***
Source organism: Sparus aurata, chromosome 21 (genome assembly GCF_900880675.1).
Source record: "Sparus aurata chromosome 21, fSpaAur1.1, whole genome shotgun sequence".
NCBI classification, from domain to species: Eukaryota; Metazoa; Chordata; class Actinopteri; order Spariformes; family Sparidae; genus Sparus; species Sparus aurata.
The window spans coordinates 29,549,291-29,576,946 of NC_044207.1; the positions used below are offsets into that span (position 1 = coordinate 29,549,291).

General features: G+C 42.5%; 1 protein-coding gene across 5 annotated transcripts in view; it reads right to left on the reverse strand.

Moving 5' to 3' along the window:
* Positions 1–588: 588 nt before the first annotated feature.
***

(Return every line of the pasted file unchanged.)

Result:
Source organism: Sparus aurata, chromosome 21 (genome assembly GCF_900880675.1).
Source record: "Sparus aurata chromosome 21, fSpaAur1.1, whole genome shotgun sequence".
NCBI classification, from domain to species: Eukaryota; Metazoa; Chordata; class Actinopteri; order Spariformes; family Sparidae; genus Sparus; species Sparus aurata.
The window spans coordinates 29,549,291-29,576,946 of NC_044207.1; the positions used below are offsets into that span (position 1 = coordinate 29,549,291).

General features: G+C 42.5%; 1 protein-coding gene across 5 annotated transcripts in view; it reads right to left on the reverse strand.

Moving 5' to 3' along the window:
* Positions 1–588: 588 nt before the first annotated feature.